He offered Acheron a lopsided grin and used a greeting from one of Acheron’s favorite cartoons. "Greetings, O Great Gazoo. How nice of you to join us here on planet Earth again."
Ash rolled his eyes. "Thanks, Barney. How’s Betty and Bam Bam doing?"
"Great, if I could only get them away from Wilma and Pebbles. Those women are nothing but trouble."
"Nah, they’re good women. It’s the ones in red who are always the downfall of good men."
Laughing, Cael extended his hand to Acheron. "Ain’t it the truth, my braither?"
Ash reached out and took his hand. Cael went to clap him on the back, only to have him move out of reach.
Cael didn’t miss the grimace Acheron quickly hid. "You okay?"
Acheron shrugged his shoulders as if trying to alleviate something uncomfortable. "I hurt my back earlier. It’ll be all right though."
Cael nodded. "It’s good to be immortal, huh?"
"Some days, anyway."
They grew silent as they stood out on the open street, in front of a small coffee shop where a group of college students were lolling about, studying and talking while music filtered out of the store. Cael wasn’t far from home, but he had no intention of taking Ash there. He’d always kept as much distance as possible between his boss and his wife.
Acheron knew things that no one had a right to know and it always chilled him.
"Did you need something?" Cael asked.
Ash didn’t speak as a thousand thoughts went through his mind. He wanted to warn this man and knew that if he did so, he’d change so many more fates than just Cael’s. The endless chain of change was playing out in his mind.
A thousand lives rewritten because of one spoken word…
That was so much easier said than done. How he hated knowing what was to come and being constricted by a human conscience from preventing it. Then again, if not for that conscience, it wouldn’t matter what happened to Cael one way or another. He wouldn’t care about anything except himself.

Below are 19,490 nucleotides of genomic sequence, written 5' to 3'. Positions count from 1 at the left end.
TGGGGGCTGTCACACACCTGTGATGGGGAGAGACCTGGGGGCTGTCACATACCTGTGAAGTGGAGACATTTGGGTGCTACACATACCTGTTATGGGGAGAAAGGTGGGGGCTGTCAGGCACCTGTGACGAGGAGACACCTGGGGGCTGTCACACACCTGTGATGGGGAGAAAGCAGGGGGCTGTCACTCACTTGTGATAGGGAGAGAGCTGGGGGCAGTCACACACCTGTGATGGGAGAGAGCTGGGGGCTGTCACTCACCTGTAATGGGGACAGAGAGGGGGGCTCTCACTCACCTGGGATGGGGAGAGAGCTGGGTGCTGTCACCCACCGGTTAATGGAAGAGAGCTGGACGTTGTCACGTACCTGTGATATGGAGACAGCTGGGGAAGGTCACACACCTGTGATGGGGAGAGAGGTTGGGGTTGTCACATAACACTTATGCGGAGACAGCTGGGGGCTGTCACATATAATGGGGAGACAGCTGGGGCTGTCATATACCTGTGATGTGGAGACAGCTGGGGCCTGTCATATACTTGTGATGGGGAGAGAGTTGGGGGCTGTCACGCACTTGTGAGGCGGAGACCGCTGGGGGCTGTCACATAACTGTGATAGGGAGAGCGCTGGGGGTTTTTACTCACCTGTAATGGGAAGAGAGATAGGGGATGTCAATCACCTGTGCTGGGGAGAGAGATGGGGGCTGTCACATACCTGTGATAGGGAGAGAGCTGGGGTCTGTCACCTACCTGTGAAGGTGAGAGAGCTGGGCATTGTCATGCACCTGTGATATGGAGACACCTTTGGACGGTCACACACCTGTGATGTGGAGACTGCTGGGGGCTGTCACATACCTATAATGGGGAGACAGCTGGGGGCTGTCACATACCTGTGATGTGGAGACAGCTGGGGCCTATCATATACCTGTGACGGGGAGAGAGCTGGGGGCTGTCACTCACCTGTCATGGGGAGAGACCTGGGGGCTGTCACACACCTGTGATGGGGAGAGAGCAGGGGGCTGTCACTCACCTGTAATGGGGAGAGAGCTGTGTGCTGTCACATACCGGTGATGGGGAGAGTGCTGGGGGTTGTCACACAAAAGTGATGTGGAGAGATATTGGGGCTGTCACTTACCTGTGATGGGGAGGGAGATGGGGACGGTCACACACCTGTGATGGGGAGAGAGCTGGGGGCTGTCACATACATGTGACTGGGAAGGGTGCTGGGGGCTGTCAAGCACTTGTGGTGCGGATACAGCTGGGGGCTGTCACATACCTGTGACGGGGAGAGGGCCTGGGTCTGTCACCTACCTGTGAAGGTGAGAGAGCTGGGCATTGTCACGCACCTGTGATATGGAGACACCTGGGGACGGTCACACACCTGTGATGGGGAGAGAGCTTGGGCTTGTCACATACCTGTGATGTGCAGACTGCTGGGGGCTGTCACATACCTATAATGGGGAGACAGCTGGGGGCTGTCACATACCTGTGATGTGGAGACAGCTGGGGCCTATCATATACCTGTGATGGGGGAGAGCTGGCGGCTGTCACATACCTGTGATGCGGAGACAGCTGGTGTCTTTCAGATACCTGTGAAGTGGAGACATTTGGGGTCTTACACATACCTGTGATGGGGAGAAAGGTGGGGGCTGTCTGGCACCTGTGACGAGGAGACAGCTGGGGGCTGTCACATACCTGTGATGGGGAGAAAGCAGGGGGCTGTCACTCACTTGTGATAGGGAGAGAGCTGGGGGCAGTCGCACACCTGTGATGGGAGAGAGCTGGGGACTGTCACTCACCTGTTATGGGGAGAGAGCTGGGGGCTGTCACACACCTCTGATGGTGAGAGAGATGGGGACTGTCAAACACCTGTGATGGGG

He’d become Savitar…
Ash winced at the thought. Recovering himself before Cael realized what he was doing, Ash rubbed his cheek. "No, I just wanted to wish you a good night. "
By Cael’s face he could tell the Celt didn’t believe him. "Yeah, okay. I’ll catch you later." He turned and started heading for his home.
Ash stood on the street, watching him walk away. Every part of him wanted to call Cael back and warn him.
And every part of him knew why he couldn’t. He didn’t know if he should curse or thank Artemis for this gift.
But then the only thing worse than knowing the future was not knowing it, which happened whenever the future involved him or someone whose future directly influenced his.
"Hi there, cutie."
He turned his head to find an extremely attractive college student by his side. With black curly hair, she was dressed in jeans and a tight green top that displayed her curves to perfection. "Hi."
"You want to go inside for a drink? It’s on me."
Ash paused as he saw her past, present, and future simultaneously in his mind. Her name was Tracy Phillips. A political science major, she was going to end up at Harvard Med School and then be one of the leading researchers to help isolate a mutated genome that the human race didn’t even know existed yet.